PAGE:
Report: How Apple squandered Siri’s lead over Amazon and Google


A new report from The Information details the development of Siri, based on speaking with a dozen former Apple employees who were responsible for Siri’s development and integration. The former employees spoke under condition of anonymity, and they paint an embarrassing picture of mismanagement that has led to the decline of Siri.

In 2011, when the iPhone 4s was introduced, Siri was a game-changer. No other phone had anything like it, and Apple knew it. The iPhone 4s TV ads focused on Siri, with celebrities like Martin Scorsese and Zooey Deschanel talking to their phone (“Is that rain?”). It was magical! Today, Siri’s many failures have become a meme, while Alexa and the Google Assistant have raced ahead with greater capabilities and integration with other products and services. Worse, Siri’s underperformance is dragging down important new products like HomePod.

Why has Siri stagnated? 

Siri began life as a third-party iPhone app when Apple purchased it for an undisclosed sum in 2010 (some reports put the figure at over $200 million). The Information’s sources say that Siri’s problems go all the way back to the very beginning, where the company, “rushed Siri into the iPhone 4s before the technology was fully baked, setting up an internal debate that has raged since Siri’s inception over whether to continue patching up a flawed build or to rip it up and start from scratch.”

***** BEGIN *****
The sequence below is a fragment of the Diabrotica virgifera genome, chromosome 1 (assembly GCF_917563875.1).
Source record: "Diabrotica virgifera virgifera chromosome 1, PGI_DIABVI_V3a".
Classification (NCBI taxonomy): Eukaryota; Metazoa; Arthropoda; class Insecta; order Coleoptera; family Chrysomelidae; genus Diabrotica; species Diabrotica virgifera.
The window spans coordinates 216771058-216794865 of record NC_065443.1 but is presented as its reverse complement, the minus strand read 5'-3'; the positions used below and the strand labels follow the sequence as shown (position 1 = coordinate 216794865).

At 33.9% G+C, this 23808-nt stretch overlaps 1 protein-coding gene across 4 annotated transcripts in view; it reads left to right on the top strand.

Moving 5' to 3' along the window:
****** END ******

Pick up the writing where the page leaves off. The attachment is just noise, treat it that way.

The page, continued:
The Information quotes a former Siri team member as saying, “When Alexa shipped, it was rock solid from day one. For Siri to get there, they almost need to set everything aside and start over.”

The article paints a picture of an original vision for Siri that has been compromised by multiple shifting managers and internal infighting.

At its inception, Siri was envisioned as a platform that developers could freely tap into, an “App store for AI” that would allow users to “orchestrate the internet through conversation.” In order to launch Siri on time, Apple had to put that mission on pause and focus on a few core capabilities that it would have complete control over. But Steve Jobs was apparently a huge believer in the core mission, and promised that the “App store for AI” vision would be realized later.

Steve Jobs died the day after Siri was introduced, and the project lost its coherent, driving vision.

After launch, Siri proved more popular than expected, with far more requests coming in than anticipated. The back-end software struggled to keep up, and the Siri team scrambled to improve the bug-ridden and unoptimized code to make it operate at such a large scale.


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